Tuesday, July 20, 2010

July 20 - Post Worlds Update

After 15 days of training and 7 days of racing our first 470 World Championships is complete. It was a long and exhausting regatta and Jen and I had hoped our results would be better. However, we have learned a ton of things we would not otherwise have learned. The 470 fleet is one of the toughest fleets in the world; with the top sailors competing full time. The World Champions in both the men's and women's class have both been competing in the 470 for 12+ years. While Jen and I are both experienced sailors and mature and intelligent individuals, we were probably the youngest team at the event in terms of our sailing partnership. This became apparent in the strong winds, as a small mistake by one of us was not instantly compensated for by the other - a necessary skill to prevent crashing! This will come with time and practice. Our starts and upwinds have improved immensely. We can now get off the line and round the top mark in the midst of the fleet. The next stage is to work on our downwind speed and our maneuvers and get as much practice as possible in strong winds and large waves.

Our next event is Sail For Gold in Weymouth, UK. The event is from the 9-14th of August. We will arrive in Weymouth and begin training on the 1st of August with our training partners Teddy and Jono from Nova Scotia. It is cheaper for us to stay in Europe rather than return to Canada so for the next 1.5 weeks Jen and I are going on separate holidays to re-cooperate and have some time apart.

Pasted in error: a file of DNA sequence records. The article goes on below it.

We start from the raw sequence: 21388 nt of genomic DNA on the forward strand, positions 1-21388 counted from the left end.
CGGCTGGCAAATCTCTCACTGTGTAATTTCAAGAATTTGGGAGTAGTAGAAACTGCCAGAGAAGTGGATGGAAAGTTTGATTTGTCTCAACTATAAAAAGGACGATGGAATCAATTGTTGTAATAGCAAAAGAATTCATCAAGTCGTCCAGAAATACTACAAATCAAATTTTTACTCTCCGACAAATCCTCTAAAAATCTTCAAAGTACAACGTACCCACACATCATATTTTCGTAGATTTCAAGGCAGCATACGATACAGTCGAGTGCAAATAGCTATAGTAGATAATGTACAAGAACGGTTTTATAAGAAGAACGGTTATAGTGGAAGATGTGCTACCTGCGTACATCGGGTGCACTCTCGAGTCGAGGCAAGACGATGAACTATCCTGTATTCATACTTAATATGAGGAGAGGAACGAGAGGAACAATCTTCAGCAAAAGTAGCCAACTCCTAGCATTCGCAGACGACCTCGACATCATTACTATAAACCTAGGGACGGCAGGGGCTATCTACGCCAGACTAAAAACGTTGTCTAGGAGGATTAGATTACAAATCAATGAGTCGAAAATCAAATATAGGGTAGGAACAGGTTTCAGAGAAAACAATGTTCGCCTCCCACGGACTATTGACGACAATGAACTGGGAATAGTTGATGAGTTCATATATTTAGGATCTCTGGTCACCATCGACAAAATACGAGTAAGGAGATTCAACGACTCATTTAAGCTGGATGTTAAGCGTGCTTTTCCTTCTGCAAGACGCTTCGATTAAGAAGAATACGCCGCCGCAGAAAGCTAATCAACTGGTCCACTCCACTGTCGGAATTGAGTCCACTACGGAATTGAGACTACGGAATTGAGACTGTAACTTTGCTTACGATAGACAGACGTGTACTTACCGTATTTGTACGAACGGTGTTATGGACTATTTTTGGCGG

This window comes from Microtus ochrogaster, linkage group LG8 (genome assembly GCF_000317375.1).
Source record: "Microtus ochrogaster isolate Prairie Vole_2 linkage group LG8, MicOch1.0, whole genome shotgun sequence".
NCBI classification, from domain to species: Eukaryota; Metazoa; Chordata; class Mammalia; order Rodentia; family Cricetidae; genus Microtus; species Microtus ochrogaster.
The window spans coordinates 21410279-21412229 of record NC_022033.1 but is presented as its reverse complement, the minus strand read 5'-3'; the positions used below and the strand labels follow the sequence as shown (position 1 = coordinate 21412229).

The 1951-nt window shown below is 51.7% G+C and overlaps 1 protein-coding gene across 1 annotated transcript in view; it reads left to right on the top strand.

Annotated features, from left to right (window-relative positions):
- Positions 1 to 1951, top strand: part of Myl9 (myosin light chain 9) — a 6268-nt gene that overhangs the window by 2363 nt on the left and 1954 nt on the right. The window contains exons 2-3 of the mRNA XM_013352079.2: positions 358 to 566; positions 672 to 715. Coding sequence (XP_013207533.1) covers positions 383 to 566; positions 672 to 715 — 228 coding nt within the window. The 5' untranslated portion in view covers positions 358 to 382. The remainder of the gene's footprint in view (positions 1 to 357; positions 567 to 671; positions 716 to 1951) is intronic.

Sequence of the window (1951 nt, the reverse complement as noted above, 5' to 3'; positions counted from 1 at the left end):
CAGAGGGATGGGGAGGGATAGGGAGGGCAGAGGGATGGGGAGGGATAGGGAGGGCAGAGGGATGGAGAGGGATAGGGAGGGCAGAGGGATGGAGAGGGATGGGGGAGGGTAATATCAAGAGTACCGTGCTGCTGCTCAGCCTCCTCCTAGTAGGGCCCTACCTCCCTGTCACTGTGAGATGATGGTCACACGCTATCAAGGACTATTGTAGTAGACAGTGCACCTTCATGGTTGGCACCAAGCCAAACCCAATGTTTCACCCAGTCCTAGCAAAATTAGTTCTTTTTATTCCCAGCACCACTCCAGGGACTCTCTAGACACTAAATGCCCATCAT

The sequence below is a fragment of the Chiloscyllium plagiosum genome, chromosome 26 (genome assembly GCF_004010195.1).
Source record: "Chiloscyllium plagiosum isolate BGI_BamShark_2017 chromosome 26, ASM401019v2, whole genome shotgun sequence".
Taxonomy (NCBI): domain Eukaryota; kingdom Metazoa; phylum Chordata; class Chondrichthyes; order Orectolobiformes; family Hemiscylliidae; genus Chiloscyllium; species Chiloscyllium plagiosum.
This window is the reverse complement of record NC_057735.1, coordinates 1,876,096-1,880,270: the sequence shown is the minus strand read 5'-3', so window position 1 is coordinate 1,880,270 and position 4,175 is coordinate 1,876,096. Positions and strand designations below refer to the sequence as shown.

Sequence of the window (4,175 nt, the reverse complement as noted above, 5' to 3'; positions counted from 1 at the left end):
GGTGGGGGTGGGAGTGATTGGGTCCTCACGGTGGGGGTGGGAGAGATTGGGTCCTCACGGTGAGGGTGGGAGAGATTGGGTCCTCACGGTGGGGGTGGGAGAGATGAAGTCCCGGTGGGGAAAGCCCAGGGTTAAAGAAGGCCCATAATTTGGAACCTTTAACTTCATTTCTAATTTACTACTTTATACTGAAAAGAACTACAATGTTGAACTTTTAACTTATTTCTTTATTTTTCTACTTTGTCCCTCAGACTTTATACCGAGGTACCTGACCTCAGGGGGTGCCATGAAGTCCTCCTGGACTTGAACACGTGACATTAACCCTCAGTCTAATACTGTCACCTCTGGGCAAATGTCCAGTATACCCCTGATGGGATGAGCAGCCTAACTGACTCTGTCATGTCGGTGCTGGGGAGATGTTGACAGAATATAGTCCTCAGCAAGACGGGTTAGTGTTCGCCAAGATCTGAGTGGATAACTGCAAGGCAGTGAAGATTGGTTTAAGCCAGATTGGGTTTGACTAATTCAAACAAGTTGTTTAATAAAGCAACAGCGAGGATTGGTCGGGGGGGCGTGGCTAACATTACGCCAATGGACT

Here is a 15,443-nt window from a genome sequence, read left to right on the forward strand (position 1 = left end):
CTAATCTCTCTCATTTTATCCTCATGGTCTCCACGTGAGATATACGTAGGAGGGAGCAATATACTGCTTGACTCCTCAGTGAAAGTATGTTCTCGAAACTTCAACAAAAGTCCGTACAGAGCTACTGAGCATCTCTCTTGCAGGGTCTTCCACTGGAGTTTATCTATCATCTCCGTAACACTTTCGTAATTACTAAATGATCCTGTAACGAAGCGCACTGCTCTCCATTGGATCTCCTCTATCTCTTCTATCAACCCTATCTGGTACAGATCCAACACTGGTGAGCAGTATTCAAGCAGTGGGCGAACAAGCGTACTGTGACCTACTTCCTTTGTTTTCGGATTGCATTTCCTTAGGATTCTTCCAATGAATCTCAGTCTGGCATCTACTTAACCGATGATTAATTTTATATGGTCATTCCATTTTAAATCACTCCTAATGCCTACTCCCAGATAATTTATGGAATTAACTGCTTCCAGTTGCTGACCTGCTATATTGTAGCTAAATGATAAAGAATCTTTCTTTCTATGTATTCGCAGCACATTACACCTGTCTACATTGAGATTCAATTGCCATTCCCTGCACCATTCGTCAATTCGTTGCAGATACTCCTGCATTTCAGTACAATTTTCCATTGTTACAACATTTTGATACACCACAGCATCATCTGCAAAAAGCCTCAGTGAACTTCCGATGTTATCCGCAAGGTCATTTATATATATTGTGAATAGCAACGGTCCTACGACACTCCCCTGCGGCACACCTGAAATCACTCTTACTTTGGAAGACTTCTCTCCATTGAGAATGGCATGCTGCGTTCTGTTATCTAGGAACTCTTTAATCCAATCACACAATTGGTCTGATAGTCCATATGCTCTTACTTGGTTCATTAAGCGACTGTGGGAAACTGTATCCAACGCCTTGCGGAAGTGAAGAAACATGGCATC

We would like to thank everyone at home for their support and encouragement. Please feel free to email us as we love hearing the latest news from Canada. We will continue to keep the blog updated over the next few weeks but not as frequently as we have been.

You can check out the results and photos from Worlds at the event website.
photos by Thom Touw taken from http://www.470worlds2010.com/

Saturday, July 17, 2010

July 18 - Last Day

Yesterday 3 races were sailed in 25-30 knots with 2.5 m waves. We started the first race and were doing alright until we capsized with the spinnaker up on the first downwind. We had some issues getting the boat up and could not complete the first race in time. We ducked back into the Harbour and de-powered the boat and headed back out for the second race. On the way back to the race course while trapezing I was swept off the boat by a large wave and slammed back into the side of the boat, causing us to capsize. This was extremely painful and strained my lower back which has been previously injured. As a result I was unable to continue sailing and we headed in so I could go home and ice and rest everything.

Today there is one last race for all the competitors in the morning and then the top 10 boats take part in the medal races this afternoon. These can be viewed live on the website at http://www.470worlds2010.com/ or in the box below if you download the silverlight player. The men's medal race is at 2 pm and the women's at 3 pm local time in Holland.

Friday, July 16, 2010

July 16 - Still Windy

Just a quick note to update everyone. We launched last night just after 6 and had one race in dying breeze. It was painfully slow as the boat was still set up for tons of wind but by the second upwind leg the wind had died off to 8 knots and the current was still ripping. They tried to start a 2nd race but the current and huge waves were such that the boats couldn't make headway. We got back to the beach at 9.30 and by the time we rinsed the boat (200 boats and 2 hoses) and de-rigged it was 10.30.

This morning we launched on time for an 11 am start but the breeze is cranking again and our repaired tiller promptly bent and nearly snapped off. We are back on shore waiting for the local machinist to bend a new tiller for us. We hope to get back on the water for the third race today but at this point it is not looking good.

We are pretty exhausted but in okay spirits. When the boat is not coming apart at the seams and we get to sail we have fun and learn lots. We would just like to be out there sailing! Check out the awesome photos from yesterday morning on the website www.470worlds2010.com.

Thursday, July 15, 2010

July 15 - Too Much Wind!